I hope never to be defined.
To be defined by others is a hypothetical box to be circumscribed giving you agency whether to abide in it or not.
To be defined by your self is to set a foundation that you must build independently upon-- and as such is not so easily changed.
"Who am I?", the question often goes. This is not a topic I have shied away from in this blog-- quite the opposite, really. I mean, as far back as 2010 I wrote about that on this forum.
With a few edits added for clarity's sake, here is that post.
"Having nearly two hours to sit and think while the kids were in bed, I started thinking my deep thoughts. What are things that define who I am? I thought about my basic characteristics; I like to make music, I'm not to bad with computers, I want to be an over achiever really bad, but I'm not really good at it, and stuff like that. Then I expanded that circle into things like how I like to dress, my room's red and black colors, my binders all covered in Dilbert comics, and my Facebook profile photo. Once more I expanded it. On a personal level, when I think of my self, I immediately think of my family. They are part of my very self definition. So naturally I included my immediate, Mom, Dad, Albert, Catherine, Megan, and Jesse. The people who really mean all the world to me. But to include them, I felt I should add some more people. My Grand and great-Grandparents. I have never met any of them in my memorable life, but by studying what they left behind, I start to learn more about them.
I continued this circle of inclusiveness to odd things, and one topic that got me interested. What are some inanimate things that portrait me. My email address, my old user name, Smallfry918, my cell phone number, my face book account, my cell phone, my ring, my watch. I'm not sure what category this falls under, but almost all of these things I have no intention of forsaking in any foreseeable time for no reason. I really see how unique I am, and it makes me all the more proud to know I am a child of God.
Yeah, So this is all. It makes me happy."
There was a time in my life not too long ago where figuring out how to define myself was a matter of great importance. In the LDS culture and for that matter in the middle class white culture, it is expected to have a logical forward path in life. And that is pretty much always in the public domain. From missions, to school, career and marriage. There are expectations and time frames from other's precedent.
Almost exactly a year ago I came out publicly on this blog to the world concerning my sexual orientation. Not too long ago in brevity I made known a change in religious affiliation.
I really don't know how to say this nicely. I want to answer the question I previously posted, but I'm just not sure how to communicate my thoughts.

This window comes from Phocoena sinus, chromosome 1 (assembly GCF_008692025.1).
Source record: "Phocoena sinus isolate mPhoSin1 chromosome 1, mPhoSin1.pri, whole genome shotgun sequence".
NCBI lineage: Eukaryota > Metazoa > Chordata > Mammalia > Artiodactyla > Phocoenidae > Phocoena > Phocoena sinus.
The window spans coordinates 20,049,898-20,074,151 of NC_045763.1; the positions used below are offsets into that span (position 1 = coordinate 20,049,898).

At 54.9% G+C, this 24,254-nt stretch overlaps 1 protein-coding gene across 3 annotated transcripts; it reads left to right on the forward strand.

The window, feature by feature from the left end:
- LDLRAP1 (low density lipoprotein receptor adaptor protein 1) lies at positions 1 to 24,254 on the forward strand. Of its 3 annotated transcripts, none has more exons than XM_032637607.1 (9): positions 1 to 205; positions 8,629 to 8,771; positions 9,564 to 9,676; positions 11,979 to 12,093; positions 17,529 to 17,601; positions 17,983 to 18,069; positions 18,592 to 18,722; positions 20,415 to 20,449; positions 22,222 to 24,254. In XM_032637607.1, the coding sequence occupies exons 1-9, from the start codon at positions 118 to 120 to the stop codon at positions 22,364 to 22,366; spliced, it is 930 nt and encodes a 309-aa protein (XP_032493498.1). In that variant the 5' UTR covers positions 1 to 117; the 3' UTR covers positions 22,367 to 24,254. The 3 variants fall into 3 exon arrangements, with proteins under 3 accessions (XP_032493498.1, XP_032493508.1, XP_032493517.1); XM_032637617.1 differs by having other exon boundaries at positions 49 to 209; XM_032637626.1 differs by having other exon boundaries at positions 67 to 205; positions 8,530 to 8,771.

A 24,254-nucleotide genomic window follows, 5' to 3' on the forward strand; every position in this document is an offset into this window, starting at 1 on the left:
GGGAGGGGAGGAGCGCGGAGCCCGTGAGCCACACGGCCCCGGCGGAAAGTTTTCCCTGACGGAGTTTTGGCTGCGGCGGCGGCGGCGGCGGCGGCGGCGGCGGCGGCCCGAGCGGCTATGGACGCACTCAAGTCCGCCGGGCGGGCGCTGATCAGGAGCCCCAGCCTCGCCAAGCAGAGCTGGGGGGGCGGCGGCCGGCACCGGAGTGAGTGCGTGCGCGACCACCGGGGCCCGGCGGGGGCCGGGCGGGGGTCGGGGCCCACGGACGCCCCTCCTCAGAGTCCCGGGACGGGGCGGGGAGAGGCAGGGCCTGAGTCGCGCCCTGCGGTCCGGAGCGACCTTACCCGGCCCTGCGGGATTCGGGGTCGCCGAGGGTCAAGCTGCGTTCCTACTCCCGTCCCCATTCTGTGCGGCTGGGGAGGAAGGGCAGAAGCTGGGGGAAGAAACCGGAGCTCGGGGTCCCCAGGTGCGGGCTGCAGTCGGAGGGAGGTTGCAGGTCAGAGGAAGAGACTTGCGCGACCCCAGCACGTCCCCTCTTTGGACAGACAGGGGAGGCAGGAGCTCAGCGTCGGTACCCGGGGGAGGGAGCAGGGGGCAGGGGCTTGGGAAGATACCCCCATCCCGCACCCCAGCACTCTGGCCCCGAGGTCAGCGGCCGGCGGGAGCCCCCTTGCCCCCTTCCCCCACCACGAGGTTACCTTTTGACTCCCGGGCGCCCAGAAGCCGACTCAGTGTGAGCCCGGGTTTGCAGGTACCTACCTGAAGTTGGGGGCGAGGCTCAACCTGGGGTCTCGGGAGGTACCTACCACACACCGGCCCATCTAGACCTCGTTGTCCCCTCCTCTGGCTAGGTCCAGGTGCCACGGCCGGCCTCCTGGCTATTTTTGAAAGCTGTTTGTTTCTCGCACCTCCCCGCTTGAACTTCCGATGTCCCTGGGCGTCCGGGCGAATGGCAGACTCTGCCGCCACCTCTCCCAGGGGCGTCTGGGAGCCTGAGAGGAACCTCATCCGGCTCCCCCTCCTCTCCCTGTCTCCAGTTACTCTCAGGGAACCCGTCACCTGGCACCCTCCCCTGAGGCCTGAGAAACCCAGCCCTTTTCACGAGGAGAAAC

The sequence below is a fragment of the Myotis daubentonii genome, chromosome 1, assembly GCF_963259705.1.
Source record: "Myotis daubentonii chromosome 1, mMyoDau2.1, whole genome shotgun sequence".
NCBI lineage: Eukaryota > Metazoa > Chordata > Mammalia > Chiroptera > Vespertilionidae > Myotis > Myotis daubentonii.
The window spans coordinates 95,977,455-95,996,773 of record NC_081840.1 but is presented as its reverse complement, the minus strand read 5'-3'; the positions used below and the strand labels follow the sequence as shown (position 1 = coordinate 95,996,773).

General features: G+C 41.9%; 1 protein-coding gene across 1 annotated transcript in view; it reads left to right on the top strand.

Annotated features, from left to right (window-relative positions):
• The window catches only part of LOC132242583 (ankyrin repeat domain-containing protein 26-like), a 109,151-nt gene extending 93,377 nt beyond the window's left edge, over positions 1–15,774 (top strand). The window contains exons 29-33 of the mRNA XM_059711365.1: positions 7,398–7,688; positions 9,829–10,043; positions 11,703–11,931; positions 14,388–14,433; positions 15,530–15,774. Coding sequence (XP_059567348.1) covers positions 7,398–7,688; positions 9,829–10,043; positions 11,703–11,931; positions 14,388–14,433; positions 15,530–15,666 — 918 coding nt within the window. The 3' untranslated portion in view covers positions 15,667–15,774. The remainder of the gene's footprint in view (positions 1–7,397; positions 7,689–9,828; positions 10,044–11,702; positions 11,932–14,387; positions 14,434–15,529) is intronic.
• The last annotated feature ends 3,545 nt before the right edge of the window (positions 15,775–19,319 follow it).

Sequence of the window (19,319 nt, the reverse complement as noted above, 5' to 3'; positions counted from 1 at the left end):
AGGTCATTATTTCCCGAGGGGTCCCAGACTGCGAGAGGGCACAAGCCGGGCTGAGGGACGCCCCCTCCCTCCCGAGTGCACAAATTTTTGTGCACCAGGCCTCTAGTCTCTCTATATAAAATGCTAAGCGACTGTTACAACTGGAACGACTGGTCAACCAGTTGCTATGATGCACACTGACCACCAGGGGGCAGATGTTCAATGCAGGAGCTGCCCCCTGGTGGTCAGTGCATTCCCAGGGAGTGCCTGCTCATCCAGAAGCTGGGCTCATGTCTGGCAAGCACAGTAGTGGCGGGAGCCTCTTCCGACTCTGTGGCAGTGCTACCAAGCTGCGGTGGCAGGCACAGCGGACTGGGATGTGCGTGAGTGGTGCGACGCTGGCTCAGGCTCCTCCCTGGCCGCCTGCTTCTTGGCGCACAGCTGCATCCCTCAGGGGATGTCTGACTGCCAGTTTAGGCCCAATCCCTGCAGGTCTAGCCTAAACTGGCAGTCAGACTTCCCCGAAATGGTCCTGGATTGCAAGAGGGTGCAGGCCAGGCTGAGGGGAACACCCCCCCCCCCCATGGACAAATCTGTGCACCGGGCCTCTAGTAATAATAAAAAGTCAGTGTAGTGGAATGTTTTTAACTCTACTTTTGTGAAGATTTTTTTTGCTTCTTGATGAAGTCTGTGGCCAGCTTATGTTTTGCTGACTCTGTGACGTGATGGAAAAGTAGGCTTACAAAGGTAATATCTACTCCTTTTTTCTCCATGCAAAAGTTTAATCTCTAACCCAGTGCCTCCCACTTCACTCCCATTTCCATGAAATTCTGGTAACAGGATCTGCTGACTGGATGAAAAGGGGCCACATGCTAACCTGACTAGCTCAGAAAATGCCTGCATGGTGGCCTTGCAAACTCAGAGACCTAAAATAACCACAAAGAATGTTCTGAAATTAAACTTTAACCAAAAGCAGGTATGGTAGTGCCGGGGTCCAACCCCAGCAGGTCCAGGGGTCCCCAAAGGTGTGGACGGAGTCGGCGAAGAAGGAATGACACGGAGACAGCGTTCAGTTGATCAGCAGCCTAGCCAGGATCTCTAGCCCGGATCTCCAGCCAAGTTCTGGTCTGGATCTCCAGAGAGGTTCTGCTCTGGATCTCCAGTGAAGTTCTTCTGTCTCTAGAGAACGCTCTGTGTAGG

At the end of one of my all time favorite movies, Easy A, Olive Penderghast finally addresses the rumors of her promiscuity. Despite being entirely false people judged her nonetheless. She became the Christ figure of the film. She was harassed, abused and ostracized because of what was assumed about her. People hated her.
So here are two quotes to address the previous question concerning the changing of my theological beliefs.
"And here you all are. Waiting for me outside the bedroom door for me to kiss Todd. Listening to me pretend to have sex with Brandon. Paying me to lie for you, and calling me every name in the book. And you know what? It was just like Hester in the Scarlet Letter. Except that's the one thing movies don't tell you: how shitty it feels to be an outcast. Warranted or not."
"I might even lose my virginity to him. I don't know when will it happen. You know, maybe in five minutes, or tonight, or sixth months from now, or maybe on the night of our wedding. But the really amazing this is, it is nobody's goddamn business."
If I've told you about my theological beliefs, then that is just fantastic. If you are sincerely curious, please ask me directly. But unlike last time when I revealed something new in unique about me, this one somehow strikes closer to home for people and as such I've chosen not to broadcast it. But please, do not make assumptions about why I am no longer LDS. That includes, "He must have been offended" or "It's probably because it was too hard for him being gay." I can assure you, it was neither. It came from the innate disagreement with fundamental doctrine.
In no way do I want to stand on a soap box proclaiming the illegitimacy of any theological belief. It is offensive and pointless. But if you do ask me what I believe and why I believe it, just know that I will try my best to remain in first person about my experiences but you still might not like what you hear.
You guys rock. Go eat a cookie and life will be awesome.
A. Browne Sebright